A favorite had clearly emerged, and for most of us, it was the Vulcan Classic. Beautiful, comfortable and not a bit fast, its easy cadence struck our riders as most appealing. Far more expensive, the Springer Softail has a retro look that’s grounded in real history. The Intruder is hot on its tail, behind only as a matter of personal taste, not execution. The Vulcan 1500 serves as evidence of what Kawasaki accomplished with the Classic. The garden-variety Vulcan has the superior engine by most technical measures of performance, but the bike can’t evoke the positive emotional response of the Classic. Our back marker, the Low Rider, is fine for short jaunts inside the city limits but needs a new seat at minimum if you intend to venture any farther.

Rolling south on Highway 395, we were free to ponder these and other issues. And to wonder if Jamie could make it all the way home feet-up.

Riding Positions:
I have always had affection for the big Suzuki Intruder, and upon hearing the lineup for this test, I assumed it would once again steal my heart. I am ceaselessly seduced by power, and the Intruder offers plenty, and I find its non-Harley styling engaging as well. I knew the Vulcan 1500 well already, and I expected its new Classic cousin to be a shinier version of the same. And the other two, well, they were Harleys.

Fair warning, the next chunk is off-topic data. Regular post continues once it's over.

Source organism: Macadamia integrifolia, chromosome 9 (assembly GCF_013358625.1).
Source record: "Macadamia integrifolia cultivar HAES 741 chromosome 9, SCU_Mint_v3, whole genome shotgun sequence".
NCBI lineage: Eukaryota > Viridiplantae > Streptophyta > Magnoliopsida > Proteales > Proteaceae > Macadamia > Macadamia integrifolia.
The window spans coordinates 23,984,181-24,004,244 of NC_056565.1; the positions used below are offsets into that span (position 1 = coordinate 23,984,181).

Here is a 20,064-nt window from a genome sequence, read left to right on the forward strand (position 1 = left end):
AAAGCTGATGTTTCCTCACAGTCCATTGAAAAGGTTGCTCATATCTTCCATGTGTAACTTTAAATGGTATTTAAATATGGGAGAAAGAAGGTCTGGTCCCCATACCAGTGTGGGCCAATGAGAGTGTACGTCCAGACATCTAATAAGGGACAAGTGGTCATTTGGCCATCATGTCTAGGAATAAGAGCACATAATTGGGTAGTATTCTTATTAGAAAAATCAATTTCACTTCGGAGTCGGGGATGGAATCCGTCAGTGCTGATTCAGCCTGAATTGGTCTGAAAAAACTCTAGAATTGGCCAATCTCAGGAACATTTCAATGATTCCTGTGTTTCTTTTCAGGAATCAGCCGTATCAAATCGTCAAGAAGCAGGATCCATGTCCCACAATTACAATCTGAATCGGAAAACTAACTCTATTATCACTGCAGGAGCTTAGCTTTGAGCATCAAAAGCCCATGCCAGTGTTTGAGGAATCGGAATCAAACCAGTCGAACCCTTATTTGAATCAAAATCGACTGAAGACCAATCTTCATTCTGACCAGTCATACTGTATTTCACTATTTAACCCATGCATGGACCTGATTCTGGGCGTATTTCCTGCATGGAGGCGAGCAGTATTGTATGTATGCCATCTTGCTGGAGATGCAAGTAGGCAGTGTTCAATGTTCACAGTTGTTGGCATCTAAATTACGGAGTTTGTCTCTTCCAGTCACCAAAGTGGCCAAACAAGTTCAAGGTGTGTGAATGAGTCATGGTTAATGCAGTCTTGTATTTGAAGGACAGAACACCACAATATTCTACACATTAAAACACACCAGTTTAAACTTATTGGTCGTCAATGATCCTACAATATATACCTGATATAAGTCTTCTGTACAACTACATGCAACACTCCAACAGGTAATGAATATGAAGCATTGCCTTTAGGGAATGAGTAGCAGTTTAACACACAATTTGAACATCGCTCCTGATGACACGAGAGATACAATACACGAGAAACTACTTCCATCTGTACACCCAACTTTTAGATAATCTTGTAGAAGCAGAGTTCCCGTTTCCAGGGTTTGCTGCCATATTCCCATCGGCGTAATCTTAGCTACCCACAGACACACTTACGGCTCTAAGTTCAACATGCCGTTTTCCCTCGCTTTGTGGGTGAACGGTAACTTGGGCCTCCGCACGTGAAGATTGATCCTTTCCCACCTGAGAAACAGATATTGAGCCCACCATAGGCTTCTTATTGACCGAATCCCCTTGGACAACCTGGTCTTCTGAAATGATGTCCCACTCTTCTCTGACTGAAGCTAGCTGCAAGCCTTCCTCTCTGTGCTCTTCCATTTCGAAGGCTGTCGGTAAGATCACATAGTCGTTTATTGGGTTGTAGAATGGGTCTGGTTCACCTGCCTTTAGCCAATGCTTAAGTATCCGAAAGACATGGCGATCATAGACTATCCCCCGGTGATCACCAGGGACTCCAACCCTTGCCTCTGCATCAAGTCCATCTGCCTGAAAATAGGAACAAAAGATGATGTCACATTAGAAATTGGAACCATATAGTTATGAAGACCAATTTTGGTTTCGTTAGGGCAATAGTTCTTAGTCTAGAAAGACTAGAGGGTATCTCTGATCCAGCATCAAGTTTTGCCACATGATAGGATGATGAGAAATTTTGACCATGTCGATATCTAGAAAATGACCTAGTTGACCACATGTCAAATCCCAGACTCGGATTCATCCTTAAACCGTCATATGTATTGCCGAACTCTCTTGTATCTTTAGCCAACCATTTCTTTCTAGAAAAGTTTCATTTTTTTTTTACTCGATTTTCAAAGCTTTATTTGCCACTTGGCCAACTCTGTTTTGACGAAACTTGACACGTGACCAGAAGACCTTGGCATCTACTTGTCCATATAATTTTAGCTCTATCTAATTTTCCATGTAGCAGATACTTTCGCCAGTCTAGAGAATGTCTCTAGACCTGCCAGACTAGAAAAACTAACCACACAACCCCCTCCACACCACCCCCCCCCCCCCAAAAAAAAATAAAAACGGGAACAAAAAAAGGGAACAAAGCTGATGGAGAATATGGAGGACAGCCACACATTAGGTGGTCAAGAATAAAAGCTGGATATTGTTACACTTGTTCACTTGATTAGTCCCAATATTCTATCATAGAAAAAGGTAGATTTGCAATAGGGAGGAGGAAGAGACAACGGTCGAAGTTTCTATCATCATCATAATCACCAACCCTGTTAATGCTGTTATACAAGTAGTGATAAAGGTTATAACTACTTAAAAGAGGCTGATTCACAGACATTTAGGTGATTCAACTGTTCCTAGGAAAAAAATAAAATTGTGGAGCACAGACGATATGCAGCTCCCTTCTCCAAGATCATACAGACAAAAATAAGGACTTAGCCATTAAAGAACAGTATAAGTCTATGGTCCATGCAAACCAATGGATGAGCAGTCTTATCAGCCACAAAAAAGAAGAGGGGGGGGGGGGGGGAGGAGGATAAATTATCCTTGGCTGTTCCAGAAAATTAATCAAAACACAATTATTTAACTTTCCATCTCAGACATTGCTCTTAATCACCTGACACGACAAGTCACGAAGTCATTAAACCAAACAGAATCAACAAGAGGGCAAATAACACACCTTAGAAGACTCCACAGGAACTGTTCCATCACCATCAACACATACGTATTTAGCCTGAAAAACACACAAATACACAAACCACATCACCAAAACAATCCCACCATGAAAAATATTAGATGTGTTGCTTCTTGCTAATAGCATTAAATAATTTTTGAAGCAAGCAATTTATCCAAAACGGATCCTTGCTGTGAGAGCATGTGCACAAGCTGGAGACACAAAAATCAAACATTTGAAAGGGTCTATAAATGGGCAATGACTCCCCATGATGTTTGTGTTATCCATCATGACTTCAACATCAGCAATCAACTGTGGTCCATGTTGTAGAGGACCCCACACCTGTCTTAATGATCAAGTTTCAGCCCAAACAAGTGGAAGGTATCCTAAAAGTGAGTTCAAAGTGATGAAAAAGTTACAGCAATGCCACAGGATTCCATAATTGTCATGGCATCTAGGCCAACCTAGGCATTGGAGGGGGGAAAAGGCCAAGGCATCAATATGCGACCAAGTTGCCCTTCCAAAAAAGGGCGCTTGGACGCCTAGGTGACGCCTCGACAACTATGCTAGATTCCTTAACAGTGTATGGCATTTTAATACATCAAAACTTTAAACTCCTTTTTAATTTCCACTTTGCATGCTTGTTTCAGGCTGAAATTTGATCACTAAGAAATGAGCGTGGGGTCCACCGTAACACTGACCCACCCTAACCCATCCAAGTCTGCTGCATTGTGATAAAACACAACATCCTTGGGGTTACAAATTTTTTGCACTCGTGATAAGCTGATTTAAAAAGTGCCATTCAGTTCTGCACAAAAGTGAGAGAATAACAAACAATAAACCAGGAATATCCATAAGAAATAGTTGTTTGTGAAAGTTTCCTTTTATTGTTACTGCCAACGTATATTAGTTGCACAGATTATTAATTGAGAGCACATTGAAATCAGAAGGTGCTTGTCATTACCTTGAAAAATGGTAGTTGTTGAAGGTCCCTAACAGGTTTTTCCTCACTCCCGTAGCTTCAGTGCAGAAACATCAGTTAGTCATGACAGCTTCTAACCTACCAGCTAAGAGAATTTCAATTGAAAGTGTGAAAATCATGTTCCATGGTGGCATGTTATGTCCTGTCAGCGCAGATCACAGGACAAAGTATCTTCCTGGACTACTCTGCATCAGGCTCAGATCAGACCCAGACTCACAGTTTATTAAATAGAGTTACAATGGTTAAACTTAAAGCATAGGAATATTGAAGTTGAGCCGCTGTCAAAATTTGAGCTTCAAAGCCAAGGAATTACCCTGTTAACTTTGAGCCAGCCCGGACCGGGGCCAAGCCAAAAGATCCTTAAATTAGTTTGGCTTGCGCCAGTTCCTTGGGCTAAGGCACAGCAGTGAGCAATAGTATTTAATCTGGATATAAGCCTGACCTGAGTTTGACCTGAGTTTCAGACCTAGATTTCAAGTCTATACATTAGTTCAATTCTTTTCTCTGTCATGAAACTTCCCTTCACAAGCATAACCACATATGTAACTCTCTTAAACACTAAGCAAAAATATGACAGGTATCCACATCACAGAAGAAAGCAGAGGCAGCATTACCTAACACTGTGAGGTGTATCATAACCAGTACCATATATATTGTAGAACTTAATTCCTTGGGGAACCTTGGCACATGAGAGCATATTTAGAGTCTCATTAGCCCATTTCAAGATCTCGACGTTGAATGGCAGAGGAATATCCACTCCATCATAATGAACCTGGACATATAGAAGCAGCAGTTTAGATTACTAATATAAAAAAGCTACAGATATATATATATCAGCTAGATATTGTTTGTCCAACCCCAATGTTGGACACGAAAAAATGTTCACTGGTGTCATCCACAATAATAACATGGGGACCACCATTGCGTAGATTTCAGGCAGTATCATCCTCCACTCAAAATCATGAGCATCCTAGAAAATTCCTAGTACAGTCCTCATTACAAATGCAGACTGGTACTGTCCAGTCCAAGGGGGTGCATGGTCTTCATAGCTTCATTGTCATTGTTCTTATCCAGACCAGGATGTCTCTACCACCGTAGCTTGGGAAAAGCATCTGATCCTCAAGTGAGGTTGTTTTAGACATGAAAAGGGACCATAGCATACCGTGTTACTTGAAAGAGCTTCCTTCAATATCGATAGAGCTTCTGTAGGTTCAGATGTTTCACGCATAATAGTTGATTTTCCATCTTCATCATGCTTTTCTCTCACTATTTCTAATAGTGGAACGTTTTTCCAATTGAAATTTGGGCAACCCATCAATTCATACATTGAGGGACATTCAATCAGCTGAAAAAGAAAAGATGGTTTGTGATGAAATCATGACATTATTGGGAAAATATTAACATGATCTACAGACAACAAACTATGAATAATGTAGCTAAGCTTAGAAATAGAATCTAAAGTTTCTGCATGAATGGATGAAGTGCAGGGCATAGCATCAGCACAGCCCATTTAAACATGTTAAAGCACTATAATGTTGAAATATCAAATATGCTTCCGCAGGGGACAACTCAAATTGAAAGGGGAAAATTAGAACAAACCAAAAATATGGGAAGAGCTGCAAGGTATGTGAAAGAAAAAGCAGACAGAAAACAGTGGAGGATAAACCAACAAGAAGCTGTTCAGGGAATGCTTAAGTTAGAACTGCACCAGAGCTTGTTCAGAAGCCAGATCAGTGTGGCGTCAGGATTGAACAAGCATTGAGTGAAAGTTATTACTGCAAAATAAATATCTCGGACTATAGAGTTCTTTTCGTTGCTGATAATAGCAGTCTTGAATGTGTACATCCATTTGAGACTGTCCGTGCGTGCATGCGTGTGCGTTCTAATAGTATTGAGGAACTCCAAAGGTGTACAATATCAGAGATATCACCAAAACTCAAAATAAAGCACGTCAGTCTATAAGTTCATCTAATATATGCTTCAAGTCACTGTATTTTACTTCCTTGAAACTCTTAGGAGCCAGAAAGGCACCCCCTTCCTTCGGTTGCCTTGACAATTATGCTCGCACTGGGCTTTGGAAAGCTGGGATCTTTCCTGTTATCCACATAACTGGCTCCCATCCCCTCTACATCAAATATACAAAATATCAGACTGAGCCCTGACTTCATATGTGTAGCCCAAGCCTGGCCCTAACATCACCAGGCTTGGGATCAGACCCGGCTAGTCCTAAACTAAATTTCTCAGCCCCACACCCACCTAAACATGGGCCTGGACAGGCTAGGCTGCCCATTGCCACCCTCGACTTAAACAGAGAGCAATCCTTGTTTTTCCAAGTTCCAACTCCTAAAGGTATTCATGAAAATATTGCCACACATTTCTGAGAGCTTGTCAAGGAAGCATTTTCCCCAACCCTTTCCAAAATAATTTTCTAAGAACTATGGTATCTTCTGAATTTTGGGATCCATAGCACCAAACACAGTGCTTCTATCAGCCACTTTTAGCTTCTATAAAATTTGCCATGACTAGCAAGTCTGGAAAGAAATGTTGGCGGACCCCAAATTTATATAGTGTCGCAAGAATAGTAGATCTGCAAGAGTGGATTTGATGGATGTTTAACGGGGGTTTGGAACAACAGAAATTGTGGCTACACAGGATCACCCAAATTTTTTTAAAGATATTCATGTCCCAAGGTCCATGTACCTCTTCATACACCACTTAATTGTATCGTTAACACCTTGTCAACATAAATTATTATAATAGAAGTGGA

Surprise. Although I would still consider buying the big Suzuki Intruder for emotional reasons, the Harley Softail Springer and the Kawasaki Vulcan 1500 Classic surpassed it in overall performance. If fact, the Classic was in a class by itself. It's comfortable, smooth, stable at all speeds, and although it doesn't have enormous high-end power, it gives great torque. I like the wide styling, too, even the floorboards. The Classic compares to the "other" Vulcan like Cinderella to a stepsister, and the Harley Dyna, well, like the wart on her nose.
—Jamie Elvidge

Kawasaki Vulcan 1500
The Kawasaki Vulcan 1500 had its comfort supporters too.Kevin Wing

Like Alice’s Restaurant, you can get anything you want. Well, almost. The trick is knowing what flavor suits you. Each of these bikes has its own style, and each has something functional to offer. The distinctive Springer gives a smooth ride. The Intruder has the most power. The Vulcan 1500 comes in with big power and good comfort. The Dyna combines the essence of Harley with a good chassis and brakes. Of course, each bike has its downside too.